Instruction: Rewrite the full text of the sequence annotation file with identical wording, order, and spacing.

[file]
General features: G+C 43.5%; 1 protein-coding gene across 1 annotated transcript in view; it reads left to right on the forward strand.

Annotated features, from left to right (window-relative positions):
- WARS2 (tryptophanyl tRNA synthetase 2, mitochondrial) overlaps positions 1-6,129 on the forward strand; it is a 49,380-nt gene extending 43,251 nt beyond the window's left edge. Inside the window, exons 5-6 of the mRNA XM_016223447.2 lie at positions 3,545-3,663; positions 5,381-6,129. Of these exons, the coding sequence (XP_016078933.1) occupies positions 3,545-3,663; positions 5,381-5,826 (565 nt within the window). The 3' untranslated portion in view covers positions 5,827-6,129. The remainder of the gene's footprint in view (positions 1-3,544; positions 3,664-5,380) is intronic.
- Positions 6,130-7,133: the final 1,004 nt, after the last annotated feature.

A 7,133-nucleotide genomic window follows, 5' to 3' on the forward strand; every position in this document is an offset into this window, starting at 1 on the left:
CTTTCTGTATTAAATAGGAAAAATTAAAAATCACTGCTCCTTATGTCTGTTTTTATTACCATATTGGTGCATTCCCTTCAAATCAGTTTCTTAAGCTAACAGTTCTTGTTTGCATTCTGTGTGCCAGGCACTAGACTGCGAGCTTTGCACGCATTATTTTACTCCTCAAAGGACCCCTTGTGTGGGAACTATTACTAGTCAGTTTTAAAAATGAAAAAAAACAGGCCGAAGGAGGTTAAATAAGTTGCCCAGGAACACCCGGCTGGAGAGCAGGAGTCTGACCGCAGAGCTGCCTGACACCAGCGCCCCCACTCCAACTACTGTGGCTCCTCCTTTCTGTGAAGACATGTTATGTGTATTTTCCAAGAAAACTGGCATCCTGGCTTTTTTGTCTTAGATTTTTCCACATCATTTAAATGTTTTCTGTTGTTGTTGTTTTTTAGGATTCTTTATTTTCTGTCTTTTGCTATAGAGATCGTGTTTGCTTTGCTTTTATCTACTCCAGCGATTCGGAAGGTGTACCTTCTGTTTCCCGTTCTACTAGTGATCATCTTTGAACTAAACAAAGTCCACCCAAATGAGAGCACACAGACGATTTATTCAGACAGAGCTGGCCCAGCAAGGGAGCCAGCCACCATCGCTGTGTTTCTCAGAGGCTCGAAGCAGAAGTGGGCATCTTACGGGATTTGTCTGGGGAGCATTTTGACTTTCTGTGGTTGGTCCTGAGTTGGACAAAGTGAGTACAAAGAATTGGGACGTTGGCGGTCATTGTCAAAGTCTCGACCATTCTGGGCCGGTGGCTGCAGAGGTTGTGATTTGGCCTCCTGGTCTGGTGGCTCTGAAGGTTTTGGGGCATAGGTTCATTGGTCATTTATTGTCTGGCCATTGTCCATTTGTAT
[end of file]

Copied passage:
General features: G+C 43.5%; 1 protein-coding gene across 1 annotated transcript in view; it reads left to right on the forward strand.

Annotated features, from left to right (window-relative positions):
- WARS2 (tryptophanyl tRNA synthetase 2, mitochondrial) overlaps positions 1-6,129 on the forward strand; it is a 49,380-nt gene extending 43,251 nt beyond the window's left edge. Inside the window, exons 5-6 of the mRNA XM_016223447.2 lie at positions 3,545-3,663; positions 5,381-6,129. Of these exons, the coding sequence (XP_016078933.1) occupies positions 3,545-3,663; positions 5,381-5,826 (565 nt within the window). The 3' untranslated portion in view covers positions 5,827-6,129. The remainder of the gene's footprint in view (positions 1-3,544; positions 3,664-5,380) is intronic.
- Positions 6,130-7,133: the final 1,004 nt, after the last annotated feature.

A 7,133-nucleotide genomic window follows, 5' to 3' on the forward strand; every position in this document is an offset into this window, starting at 1 on the left:
CTTTCTGTATTAAATAGGAAAAATTAAAAATCACTGCTCCTTATGTCTGTTTTTATTACCATATTGGTGCATTCCCTTCAAATCAGTTTCTTAAGCTAACAGTTCTTGTTTGCATTCTGTGTGCCAGGCACTAGACTGCGAGCTTTGCACGCATTATTTTACTCCTCAAAGGACCCCTTGTGTGGGAACTATTACTAGTCAGTTTTAAAAATGAAAAAAAACAGGCCGAAGGAGGTTAAATAAGTTGCCCAGGAACACCCGGCTGGAGAGCAGGAGTCTGACCGCAGAGCTGCCTGACACCAGCGCCCCCACTCCAACTACTGTGGCTCCTCCTTTCTGTGAAGACATGTTATGTGTATTTTCCAAGAAAACTGGCATCCTGGCTTTTTTGTCTTAGATTTTTCCACATCATTTAAATGTTTTCTGTTGTTGTTGTTTTTTAGGATTCTTTATTTTCTGTCTTTTGCTATAGAGATCGTGTTTGCTTTGCTTTTATCTACTCCAGCGATTCGGAAGGTGTACCTTCTGTTTCCCGTTCTACTAGTGATCATCTTTGAACTAAACAAAGTCCACCCAAATGAGAGCACACAGACGATTTATTCAGACAGAGCTGGCCCAGCAAGGGAGCCAGCCACCATCGCTGTGTTTCTCAGAGGCTCGAAGCAGAAGTGGGCATCTTACGGGATTTGTCTGGGGAGCATTTTGACTTTCTGTGGTTGGTCCTGAGTTGGACAAAGTGAGTACAAAGAATTGGGACGTTGGCGGTCATTGTCAAAGTCTCGACCATTCTGGGCCGGTGGCTGCAGAGGTTGTGATTTGGCCTCCTGGTCTGGTGGCTCTGAAGGTTTTGGGGCATAGGTTCATTGGTCATTTATTGTCTGGCCATTGTCCATTTGTAT